We use the graph.error_handler() (apply to all steps) or step.error_handler() (apply to a specific step) if we want the error from the graph or the step to be fed into a specific step (catcher)

Example, setting an error catcher per step:

graph.add_step("MyClass", name="my-class", after="pre-process").error_handler("catcher")
graph.add_step("ErrHandler", name="catcher", full_event=True, after="")

Note: additional steps may follow our catcher step

see the full example above

exception stream:

The graph errors/exceptions can be pushed into a special error stream, this is very convenient in the case of distributed and production graphs

setting the exception stream address (using v3io streams uri):

function.spec.error_stream = 'users/admin/my-err-stream'

Implement your own task class or function

The Graph executes built-in task classes or user provided classes and functions, the task parameters include the following:

  • class_name (str) - the relative or absolute class name

  • handler (str) - the function handler (if class_name is not specified it is the function handler)

  • **class_args - a set of class __init__ arguments

Check out the example notebook

you can use any python function by specifying the handler name (e.g. handler=json.dumps), the function will be triggered with the event.body as the first argument, and its result will be passed to the next step.

instead we can use classes which can also store some step/configuration and separate the one time init logic from the per event logic, the classes are initialized with the class_args, if the class init args contain context or name, those will be initialize with the graph context and the step name.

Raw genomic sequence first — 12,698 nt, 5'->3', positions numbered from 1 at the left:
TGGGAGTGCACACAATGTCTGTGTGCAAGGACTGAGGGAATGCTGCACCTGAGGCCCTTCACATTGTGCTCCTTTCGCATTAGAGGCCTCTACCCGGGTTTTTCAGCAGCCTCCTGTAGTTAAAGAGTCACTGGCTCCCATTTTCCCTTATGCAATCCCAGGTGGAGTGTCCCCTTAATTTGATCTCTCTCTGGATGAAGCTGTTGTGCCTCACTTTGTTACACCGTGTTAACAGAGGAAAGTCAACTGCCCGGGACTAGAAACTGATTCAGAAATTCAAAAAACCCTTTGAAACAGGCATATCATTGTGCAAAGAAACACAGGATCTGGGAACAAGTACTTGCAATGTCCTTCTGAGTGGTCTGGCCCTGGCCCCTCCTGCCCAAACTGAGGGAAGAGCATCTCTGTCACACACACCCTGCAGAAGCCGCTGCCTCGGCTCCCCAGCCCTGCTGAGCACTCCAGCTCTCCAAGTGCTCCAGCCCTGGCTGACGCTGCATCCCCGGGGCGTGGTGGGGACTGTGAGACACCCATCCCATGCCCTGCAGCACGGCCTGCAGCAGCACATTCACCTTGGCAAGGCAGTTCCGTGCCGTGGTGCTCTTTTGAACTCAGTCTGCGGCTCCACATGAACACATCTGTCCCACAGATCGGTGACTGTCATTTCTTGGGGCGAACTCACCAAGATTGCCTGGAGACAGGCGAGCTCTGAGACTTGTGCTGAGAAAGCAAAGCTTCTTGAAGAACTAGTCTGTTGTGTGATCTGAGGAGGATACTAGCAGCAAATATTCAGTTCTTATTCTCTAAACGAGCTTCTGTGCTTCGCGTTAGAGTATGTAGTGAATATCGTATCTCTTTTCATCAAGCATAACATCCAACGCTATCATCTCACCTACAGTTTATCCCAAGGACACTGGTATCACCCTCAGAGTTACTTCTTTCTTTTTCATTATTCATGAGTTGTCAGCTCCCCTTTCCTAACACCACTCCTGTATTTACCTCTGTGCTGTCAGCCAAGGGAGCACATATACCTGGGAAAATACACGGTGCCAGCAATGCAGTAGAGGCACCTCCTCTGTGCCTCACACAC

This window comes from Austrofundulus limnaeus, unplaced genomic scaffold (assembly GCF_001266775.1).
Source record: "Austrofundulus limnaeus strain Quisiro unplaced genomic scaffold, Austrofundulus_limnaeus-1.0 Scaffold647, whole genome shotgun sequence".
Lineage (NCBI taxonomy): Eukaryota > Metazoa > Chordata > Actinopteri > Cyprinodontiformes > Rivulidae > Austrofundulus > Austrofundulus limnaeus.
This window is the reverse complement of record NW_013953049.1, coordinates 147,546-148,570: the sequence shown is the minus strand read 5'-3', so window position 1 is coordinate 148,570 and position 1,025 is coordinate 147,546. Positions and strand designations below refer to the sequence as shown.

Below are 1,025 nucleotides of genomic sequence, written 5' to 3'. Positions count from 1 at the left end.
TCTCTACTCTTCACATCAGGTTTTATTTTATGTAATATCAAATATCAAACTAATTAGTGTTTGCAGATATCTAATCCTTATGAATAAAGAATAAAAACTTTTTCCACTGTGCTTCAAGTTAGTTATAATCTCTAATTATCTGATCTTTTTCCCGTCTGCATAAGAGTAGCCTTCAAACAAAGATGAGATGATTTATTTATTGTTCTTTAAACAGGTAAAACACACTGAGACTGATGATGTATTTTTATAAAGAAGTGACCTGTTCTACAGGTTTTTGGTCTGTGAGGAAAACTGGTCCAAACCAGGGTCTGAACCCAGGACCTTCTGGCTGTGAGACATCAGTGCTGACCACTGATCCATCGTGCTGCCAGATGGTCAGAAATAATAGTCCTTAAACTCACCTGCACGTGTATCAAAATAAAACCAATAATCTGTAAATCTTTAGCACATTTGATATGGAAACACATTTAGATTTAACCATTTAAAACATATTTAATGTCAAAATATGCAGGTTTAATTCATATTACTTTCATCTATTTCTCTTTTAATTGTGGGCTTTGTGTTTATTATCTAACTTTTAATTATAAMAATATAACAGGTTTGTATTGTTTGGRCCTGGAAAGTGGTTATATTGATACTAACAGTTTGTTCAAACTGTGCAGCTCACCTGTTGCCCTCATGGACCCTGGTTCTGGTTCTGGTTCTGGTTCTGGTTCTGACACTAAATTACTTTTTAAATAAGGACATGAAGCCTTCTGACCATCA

the class_name and handler specify a class/function name in the globals() (i.e. this module) by default or those can be full paths to the class (module.submodule.class), e.g. storey.WriteToParquet. users can also pass the module as an argument to functions such as function.to_mock_server(namespace=module), in this case the class or handler names will also be searched in the provided module.

when using classes the class event handler will be invoked on every event with the event.body if the Task step full_event parameter is set to True the handler will be invoked and return the full event object. If we don’t specify the class event handler it will invoke the class do() method.

if you need to implement async behavior you should subclass storey.MapClass.

Building distributed graphs

Graphs can be hosted by a single function (using zero to N containers), or span multiple functions where each function can have its own container image and resources (replicas, GPUs/CPUs, volumes, etc.). it has a root function which is where you configure triggers (http, incoming stream, cron, ..), and optional downstream child functions.

Users can specify the function attribute in Task or Router steps, this will indicate where this step should run, when the function attribute is not specified it would run on the root function. function="*" means the step can run in any of the child functions.

steps on different functions should be connected using a Queue step (a stream)

adding a child function:

                      requirements=["storey", "sklearn"])

see a complete example